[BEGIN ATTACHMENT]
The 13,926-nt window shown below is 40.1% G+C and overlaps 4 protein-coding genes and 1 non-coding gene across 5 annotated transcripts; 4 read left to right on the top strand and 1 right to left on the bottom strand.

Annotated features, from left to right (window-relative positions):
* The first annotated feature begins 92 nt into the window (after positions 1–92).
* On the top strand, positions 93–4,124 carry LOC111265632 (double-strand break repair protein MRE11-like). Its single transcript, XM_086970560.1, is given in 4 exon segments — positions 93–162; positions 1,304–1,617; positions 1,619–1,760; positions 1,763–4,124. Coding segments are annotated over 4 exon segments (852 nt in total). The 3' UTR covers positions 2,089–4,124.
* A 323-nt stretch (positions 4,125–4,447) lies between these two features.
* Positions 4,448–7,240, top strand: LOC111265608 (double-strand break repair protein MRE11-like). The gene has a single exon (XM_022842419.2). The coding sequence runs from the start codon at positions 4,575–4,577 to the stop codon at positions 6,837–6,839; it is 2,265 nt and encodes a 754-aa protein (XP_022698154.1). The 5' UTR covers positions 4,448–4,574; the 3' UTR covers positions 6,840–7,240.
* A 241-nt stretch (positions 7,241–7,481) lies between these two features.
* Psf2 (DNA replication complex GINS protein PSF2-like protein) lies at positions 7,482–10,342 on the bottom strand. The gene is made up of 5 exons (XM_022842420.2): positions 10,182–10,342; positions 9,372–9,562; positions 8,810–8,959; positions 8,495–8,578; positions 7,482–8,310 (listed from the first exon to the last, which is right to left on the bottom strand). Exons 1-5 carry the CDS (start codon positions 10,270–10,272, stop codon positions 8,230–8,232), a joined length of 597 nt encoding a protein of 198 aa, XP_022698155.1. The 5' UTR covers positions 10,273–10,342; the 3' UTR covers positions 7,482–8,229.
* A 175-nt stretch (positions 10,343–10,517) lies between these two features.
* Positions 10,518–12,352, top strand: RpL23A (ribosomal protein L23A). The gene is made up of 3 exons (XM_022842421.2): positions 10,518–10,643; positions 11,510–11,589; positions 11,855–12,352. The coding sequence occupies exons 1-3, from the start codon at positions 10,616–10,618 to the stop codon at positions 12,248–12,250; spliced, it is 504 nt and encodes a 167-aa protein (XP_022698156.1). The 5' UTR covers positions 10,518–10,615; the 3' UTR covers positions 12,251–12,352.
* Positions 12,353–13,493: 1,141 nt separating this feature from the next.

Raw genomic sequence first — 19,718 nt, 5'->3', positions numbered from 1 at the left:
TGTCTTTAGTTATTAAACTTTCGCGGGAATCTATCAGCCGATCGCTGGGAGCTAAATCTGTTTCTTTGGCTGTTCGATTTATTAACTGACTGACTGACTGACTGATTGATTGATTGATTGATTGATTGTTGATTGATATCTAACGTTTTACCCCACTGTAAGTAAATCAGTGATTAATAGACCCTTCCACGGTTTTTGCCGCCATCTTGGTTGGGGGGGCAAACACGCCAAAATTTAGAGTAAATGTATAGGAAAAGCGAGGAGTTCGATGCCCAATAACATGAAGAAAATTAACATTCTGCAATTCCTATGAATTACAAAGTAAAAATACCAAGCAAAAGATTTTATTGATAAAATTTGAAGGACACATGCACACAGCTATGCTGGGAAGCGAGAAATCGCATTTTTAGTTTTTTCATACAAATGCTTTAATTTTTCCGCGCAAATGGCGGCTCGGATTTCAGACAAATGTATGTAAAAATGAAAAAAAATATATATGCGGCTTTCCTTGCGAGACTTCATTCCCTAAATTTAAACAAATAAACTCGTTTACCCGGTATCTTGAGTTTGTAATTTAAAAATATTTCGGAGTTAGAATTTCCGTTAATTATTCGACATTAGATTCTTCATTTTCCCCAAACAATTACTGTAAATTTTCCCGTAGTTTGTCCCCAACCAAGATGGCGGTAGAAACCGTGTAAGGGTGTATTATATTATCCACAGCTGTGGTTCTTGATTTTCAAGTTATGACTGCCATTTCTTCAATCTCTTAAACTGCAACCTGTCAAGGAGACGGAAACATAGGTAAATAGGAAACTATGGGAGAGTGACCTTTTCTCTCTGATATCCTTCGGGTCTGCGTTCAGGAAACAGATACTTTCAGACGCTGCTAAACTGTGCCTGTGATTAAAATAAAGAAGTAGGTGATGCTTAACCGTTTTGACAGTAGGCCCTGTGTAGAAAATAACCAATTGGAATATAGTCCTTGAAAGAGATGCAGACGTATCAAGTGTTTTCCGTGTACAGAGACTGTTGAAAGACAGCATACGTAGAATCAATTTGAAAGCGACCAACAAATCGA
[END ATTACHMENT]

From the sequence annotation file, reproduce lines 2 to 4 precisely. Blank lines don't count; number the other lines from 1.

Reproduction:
Annotated features, from left to right (window-relative positions):
* The first annotated feature begins 92 nt into the window (after positions 1–92).
* On the top strand, positions 93–4,124 carry LOC111265632 (double-strand break repair protein MRE11-like). Its single transcript, XM_086970560.1, is given in 4 exon segments — positions 93–162; positions 1,304–1,617; positions 1,619–1,760; positions 1,763–4,124. Coding segments are annotated over 4 exon segments (852 nt in total). The 3' UTR covers positions 2,089–4,124.